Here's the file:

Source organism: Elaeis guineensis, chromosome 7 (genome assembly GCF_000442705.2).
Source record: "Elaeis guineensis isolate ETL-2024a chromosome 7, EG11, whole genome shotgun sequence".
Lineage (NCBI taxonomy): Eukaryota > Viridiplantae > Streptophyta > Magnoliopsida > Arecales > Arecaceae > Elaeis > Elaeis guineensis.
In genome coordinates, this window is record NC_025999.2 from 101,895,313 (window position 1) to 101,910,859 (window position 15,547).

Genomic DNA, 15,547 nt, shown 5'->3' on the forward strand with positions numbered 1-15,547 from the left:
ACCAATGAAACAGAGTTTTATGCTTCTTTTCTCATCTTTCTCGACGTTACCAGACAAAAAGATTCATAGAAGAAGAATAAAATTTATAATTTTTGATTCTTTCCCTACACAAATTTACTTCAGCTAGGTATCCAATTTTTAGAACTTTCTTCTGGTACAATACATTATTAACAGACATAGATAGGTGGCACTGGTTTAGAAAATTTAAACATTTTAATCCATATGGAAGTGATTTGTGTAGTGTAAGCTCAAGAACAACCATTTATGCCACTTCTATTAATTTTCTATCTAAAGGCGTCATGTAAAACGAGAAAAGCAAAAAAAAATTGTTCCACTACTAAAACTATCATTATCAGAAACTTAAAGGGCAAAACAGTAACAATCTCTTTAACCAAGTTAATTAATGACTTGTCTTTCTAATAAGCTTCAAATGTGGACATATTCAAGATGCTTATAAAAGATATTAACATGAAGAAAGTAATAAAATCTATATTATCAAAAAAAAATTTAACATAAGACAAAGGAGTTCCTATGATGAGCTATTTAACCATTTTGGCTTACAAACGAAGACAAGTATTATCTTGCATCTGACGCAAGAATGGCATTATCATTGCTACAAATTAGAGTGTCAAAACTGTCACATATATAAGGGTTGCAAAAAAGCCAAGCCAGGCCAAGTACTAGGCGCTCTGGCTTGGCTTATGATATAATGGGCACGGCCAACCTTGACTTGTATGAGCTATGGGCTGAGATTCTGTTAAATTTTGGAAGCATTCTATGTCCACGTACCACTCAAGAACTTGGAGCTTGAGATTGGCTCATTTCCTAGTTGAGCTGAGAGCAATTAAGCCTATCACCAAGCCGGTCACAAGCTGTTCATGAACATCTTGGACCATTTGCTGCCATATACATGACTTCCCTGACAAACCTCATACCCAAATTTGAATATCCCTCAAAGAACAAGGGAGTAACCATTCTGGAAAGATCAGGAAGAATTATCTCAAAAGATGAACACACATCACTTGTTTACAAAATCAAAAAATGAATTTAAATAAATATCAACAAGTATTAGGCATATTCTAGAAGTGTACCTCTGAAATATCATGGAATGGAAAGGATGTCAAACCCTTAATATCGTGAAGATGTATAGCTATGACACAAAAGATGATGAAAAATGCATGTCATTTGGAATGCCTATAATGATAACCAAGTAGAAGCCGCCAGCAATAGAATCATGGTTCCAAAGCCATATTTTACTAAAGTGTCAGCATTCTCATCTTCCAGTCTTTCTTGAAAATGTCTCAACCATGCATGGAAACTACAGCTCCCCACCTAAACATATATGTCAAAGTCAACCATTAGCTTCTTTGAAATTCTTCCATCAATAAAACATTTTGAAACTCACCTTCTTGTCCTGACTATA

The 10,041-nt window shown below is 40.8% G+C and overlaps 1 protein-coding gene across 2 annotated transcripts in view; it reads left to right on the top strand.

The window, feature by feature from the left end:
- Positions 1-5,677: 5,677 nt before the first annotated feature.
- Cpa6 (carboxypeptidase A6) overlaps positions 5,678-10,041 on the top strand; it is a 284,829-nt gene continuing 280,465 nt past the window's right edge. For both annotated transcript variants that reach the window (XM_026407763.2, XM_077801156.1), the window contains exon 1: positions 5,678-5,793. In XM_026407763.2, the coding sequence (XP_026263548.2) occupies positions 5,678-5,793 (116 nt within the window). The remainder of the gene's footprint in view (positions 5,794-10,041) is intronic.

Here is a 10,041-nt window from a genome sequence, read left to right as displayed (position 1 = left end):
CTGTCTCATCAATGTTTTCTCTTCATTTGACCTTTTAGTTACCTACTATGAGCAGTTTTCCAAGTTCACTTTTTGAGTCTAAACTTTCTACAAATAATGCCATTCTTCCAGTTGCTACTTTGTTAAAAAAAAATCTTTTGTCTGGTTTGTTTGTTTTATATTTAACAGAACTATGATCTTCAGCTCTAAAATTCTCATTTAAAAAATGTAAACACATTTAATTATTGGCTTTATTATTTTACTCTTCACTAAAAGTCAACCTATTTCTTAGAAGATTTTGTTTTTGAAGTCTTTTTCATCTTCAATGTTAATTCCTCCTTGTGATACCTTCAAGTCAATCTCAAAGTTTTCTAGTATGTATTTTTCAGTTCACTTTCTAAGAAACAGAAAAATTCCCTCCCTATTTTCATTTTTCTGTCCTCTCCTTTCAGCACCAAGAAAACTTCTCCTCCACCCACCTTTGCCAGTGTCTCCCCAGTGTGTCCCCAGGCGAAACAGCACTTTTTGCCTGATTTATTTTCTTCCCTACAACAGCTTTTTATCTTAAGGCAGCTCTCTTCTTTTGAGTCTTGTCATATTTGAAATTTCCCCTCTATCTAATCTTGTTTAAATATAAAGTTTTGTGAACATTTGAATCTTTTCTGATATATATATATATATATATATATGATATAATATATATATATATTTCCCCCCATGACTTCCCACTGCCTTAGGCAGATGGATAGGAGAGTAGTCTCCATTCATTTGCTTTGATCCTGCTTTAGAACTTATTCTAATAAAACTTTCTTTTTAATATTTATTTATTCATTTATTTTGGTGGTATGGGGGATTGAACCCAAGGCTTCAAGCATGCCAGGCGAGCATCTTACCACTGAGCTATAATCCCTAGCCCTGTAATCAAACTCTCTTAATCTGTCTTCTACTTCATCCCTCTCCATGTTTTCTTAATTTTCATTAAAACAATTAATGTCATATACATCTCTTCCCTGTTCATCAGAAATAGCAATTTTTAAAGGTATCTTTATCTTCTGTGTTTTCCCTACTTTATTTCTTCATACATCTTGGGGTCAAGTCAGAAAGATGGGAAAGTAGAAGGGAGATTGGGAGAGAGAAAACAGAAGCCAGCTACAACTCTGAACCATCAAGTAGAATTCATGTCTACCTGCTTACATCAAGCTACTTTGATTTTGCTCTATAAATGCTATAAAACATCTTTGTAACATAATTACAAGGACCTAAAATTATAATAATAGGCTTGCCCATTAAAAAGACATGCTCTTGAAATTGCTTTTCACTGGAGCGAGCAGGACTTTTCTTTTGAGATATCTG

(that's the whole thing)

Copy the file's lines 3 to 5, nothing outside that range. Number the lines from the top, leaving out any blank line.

Lineage (NCBI taxonomy): Eukaryota > Viridiplantae > Streptophyta > Magnoliopsida > Arecales > Arecaceae > Elaeis > Elaeis guineensis.
In genome coordinates, this window is record NC_025999.2 from 101,895,313 (window position 1) to 101,910,859 (window position 15,547).

Genomic DNA, 15,547 nt, shown 5'->3' on the forward strand with positions numbered 1-15,547 from the left: